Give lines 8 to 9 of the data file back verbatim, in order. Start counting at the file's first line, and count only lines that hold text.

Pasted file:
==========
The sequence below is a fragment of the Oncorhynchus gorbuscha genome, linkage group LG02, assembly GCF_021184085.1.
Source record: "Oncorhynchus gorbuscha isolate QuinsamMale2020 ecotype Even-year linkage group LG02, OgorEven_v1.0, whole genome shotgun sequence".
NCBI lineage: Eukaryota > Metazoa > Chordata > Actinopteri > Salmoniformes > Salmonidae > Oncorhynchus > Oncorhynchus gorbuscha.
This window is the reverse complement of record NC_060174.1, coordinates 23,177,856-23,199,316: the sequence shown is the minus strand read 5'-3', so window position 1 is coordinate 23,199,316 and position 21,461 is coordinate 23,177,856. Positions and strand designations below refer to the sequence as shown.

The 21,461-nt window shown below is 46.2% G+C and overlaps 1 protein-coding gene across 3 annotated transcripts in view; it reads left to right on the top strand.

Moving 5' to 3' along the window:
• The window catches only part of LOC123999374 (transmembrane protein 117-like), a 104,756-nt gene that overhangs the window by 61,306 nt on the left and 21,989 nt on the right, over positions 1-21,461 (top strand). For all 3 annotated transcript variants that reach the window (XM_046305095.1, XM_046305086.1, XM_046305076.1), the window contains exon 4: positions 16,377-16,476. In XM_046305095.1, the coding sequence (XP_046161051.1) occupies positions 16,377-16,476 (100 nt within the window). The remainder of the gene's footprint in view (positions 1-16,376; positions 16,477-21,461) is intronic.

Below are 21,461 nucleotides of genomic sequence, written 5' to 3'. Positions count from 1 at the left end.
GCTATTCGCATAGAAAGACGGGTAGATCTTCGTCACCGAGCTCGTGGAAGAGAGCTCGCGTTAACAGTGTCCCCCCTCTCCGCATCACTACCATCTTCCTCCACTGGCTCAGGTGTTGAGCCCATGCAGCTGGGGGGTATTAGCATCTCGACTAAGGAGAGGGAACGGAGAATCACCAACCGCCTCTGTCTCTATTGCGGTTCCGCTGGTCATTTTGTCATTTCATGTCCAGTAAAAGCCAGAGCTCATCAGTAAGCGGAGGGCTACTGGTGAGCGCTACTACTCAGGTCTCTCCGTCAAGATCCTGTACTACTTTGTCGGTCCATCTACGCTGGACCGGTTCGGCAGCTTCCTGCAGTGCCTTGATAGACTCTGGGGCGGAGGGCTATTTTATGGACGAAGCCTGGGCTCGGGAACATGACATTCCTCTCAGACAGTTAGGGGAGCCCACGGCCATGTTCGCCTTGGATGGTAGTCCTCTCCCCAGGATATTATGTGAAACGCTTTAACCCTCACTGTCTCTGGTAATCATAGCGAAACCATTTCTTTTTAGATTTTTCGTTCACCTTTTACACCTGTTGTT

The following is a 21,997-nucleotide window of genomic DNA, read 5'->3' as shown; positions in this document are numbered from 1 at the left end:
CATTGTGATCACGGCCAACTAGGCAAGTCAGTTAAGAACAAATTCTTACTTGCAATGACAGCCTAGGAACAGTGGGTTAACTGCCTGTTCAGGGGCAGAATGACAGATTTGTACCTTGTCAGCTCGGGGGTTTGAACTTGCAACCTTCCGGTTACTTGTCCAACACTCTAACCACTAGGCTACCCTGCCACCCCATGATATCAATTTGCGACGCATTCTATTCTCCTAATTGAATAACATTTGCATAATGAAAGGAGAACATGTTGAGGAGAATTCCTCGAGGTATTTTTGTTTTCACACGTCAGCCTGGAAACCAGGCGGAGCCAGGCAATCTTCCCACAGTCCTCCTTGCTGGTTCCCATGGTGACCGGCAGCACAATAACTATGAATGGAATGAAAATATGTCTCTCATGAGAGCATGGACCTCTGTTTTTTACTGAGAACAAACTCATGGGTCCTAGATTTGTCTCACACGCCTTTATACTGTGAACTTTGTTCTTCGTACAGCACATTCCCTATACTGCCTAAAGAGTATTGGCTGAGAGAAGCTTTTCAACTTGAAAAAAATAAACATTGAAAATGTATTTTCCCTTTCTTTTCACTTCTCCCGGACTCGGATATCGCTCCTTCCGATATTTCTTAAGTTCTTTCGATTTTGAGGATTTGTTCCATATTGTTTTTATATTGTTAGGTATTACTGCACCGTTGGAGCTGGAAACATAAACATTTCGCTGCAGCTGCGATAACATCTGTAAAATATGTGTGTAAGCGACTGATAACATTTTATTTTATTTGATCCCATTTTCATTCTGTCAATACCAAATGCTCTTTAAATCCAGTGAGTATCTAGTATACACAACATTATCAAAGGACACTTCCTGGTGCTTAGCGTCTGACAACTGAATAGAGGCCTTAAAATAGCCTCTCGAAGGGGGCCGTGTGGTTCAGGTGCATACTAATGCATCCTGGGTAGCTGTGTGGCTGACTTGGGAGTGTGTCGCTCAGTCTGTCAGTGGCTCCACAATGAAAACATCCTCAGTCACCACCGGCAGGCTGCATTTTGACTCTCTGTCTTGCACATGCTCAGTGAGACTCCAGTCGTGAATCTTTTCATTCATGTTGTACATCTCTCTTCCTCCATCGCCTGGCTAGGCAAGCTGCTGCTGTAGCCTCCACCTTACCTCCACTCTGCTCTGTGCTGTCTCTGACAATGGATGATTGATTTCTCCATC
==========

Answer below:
Below are 21,461 nucleotides of genomic sequence, written 5' to 3'. Positions count from 1 at the left end.
GCTATTCGCATAGAAAGACGGGTAGATCTTCGTCACCGAGCTCGTGGAAGAGAGCTCGCGTTAACAGTGTCCCCCCTCTCCGCATCACTACCATCTTCCTCCACTGGCTCAGGTGTTGAGCCCATGCAGCTGGGGGGTATTAGCATCTCGACTAAGGAGAGGGAACGGAGAATCACCAACCGCCTCTGTCTCTATTGCGGTTCCGCTGGTCATTTTGTCATTTCATGTCCAGTAAAAGCCAGAGCTCATCAGTAAGCGGAGGGCTACTGGTGAGCGCTACTACTCAGGTCTCTCCGTCAAGATCCTGTACTACTTTGTCGGTCCATCTACGCTGGACCGGTTCGGCAGCTTCCTGCAGTGCCTTGATAGACTCTGGGGCGGAGGGCTATTTTATGGACGAAGCCTGGGCTCGGGAACATGACATTCCTCTCAGACAGTTAGGGGAGCCCACGGCCATGTTCGCCTTGGATGGTAGTCCTCTCCCCAGGATATTATGTGAAACGCTTTAACCCTCACTGTCTCTGGTAATCATAGCGAAACCATTTCTTTTTAGATTTTTCGTTCACCTTTTACACCTGTTGTT